— written in Bologna

Hear this. I once was in one those smokey bars in Berlin. Techno was pumping and energized by it I moved to the bar displaying my best John-Wayne walk impression, like a sort of suburban peacock. All this to try my luck with the waitress. Before reaching the bar, on one of the swings hanging from the ceiling, I saw a young man, eyes down on a notebook. I could see the existential pain in his posture and the fragility of the entire mankind in his shaky hands. Of course — He was an artist.

Oh, artists! Irresistibly impulsive masters of destiny. And actors! Fascinating beasts lost in their roles to the point of not being able to find the way back to reality. And musicians, directors, and of course… Writers! Gentle souls worn out by words, consumed by cigars and soaked in alcohol to the tips of their souls.

C’mon, say it! You are not going to?

Ok, I will: Writers are a bunch of flaming weirdos!

And you know what? Now even science confirms it.

A scientific study published in 2012 has monitored for decades 1.2 million Swedes in search of a link between creativity and mental illness. It turns out that authors have a probability of committing suicide that is 50% higher than that of any normal individual.

Swedes are crazy, man!

OK, fair point. But I must emphasize that also more recent studies — conducted by other research groups and on different populations — seem to confirm this link.

So… No. It is not just the Swedes. 

“Relax, this won’t hurt”
— From Hunter S. Thompson‘s suicide note

If you are a writer then know that sooner or later you may need to deal with your suicidal tendency — That 50% figure that hangs on you like a half sword of Damocles, sort of like the artist I saw on the swing in Berlin.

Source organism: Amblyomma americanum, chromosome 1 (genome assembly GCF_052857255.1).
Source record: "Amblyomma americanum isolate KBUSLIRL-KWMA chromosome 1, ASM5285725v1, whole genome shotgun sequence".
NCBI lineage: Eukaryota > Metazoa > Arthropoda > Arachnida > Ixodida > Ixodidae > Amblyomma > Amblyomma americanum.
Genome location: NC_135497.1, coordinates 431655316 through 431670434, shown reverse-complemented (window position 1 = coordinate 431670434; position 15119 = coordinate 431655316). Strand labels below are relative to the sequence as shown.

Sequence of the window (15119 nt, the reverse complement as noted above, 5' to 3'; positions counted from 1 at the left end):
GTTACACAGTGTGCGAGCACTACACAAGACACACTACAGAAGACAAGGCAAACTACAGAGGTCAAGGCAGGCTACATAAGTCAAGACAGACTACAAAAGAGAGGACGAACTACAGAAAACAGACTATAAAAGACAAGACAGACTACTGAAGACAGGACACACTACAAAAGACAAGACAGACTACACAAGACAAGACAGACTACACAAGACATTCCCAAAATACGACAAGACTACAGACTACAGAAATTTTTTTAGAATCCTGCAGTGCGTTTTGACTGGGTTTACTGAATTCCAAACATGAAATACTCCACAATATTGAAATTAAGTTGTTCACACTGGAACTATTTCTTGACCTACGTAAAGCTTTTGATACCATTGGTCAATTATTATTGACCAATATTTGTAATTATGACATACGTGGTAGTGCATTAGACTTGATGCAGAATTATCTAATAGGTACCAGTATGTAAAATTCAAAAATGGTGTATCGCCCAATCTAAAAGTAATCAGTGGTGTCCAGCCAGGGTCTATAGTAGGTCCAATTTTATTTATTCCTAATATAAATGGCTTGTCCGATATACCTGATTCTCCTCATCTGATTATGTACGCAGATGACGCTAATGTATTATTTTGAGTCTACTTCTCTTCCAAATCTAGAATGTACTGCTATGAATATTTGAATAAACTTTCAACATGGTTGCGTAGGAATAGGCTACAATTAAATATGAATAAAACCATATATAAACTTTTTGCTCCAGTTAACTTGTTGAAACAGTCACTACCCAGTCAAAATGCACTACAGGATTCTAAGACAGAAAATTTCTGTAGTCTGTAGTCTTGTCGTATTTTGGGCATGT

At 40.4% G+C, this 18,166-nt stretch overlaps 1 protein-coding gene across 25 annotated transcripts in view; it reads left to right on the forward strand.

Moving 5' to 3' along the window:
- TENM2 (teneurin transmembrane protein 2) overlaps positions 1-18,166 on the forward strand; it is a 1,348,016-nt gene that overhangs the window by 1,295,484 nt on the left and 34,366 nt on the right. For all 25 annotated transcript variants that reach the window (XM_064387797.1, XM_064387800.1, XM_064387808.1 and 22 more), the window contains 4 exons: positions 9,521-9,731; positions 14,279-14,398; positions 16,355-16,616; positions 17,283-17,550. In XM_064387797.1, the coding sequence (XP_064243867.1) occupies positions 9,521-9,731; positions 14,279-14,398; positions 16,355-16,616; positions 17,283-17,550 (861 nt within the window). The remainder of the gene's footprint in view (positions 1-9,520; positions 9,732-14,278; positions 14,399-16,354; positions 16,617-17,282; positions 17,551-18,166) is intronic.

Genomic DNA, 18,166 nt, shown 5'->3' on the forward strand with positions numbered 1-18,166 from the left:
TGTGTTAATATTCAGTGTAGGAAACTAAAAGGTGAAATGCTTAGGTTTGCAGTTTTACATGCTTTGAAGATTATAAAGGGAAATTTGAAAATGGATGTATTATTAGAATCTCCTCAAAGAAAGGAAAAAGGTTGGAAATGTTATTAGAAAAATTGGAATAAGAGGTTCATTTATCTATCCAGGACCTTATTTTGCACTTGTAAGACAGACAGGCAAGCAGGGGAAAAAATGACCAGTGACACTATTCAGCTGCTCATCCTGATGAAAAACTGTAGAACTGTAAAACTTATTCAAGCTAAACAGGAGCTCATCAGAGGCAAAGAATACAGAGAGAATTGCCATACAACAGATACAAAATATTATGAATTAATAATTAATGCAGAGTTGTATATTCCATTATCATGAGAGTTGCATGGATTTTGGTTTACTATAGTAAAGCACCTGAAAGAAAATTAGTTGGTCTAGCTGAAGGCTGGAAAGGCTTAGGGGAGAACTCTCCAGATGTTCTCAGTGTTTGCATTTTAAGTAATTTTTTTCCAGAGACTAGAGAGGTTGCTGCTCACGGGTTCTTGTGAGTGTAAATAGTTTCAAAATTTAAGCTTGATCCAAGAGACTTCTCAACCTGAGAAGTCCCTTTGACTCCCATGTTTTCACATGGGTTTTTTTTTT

Now, you are a writer, right? Therefore creative, visionary even — You are able to create anything. It should not be that hard for you to devise an epic way to depart.

Perhaps jumping into 50 tons of molten iron? Walking into the Olympic flame? Stepping into a tiger’s den? … the list continues here

Wait! I do not have time for this!

I know, I know. We are writers, we already have a lot of things to do! We have to: Play with social networks, write blog posts that no one will read, smoke cigars, write thousands and thousands of words. How can we also have time to come up with an epic way to end it all?


Let’s Get inspired by the masters

  • Jack London, despite his revolutionary grandeur and his bipolarity, died with a boring, “unwanted” overdose.
  • Kurt Vonnegut’s recommendation is much more elegant. He tried hard all his life. Through smoking. The author of Slaughterhouse-Five claimed that smoking is a classy way to commit suicide. Ironically, he died after a fall at his home in Manhattan.
  • What about our beloved/hated gonzo journalist, Hunter S. Thompson? He must have something juicy to add to this topic. Well… he ended it all in the messiest way, by shooting himself in the head.
  • Sylvia Plath’s suicide is far more elaborate. Gas, towels, and head in the oven.
  • Virginia Woolf’s Ouse river must have been very cold, but clearly effective. She was found drowned with stones in her pockets.
  • And Yukio Mishima… respect, man! He committed Seppuku — A Japanese ritual suicide by disembowelment. Somebody else, a certain Hiroyasu Koga, completed the ritual by beheading… his corpse.

Ernst Toller, Stefan Zweig, Ernest Hemingway, the list of famous suicidal authors to draw inspiration from is very long. You have no excuses!

But before you give in to your destiny and bask in the pleasures of eternity, there is one simple thing left to do: keep writing. 

Fight with the unexpected folds of the plot, argue day and night with your characters, deliver a great story, and finally shine like the glorious victor in the sublime club of timeless authors.

Then and only then, dear suicidal writer, you are allowed to go ahead.

That 50% chance is with you.

Disclaimer: Of course, I am not suggesting that you really kill yourself. Or am I?
I took the “Lonely beer” photo during my trip to Amman, Jordan.
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Phaedrus’ Journey

by Arturo Robertazzi

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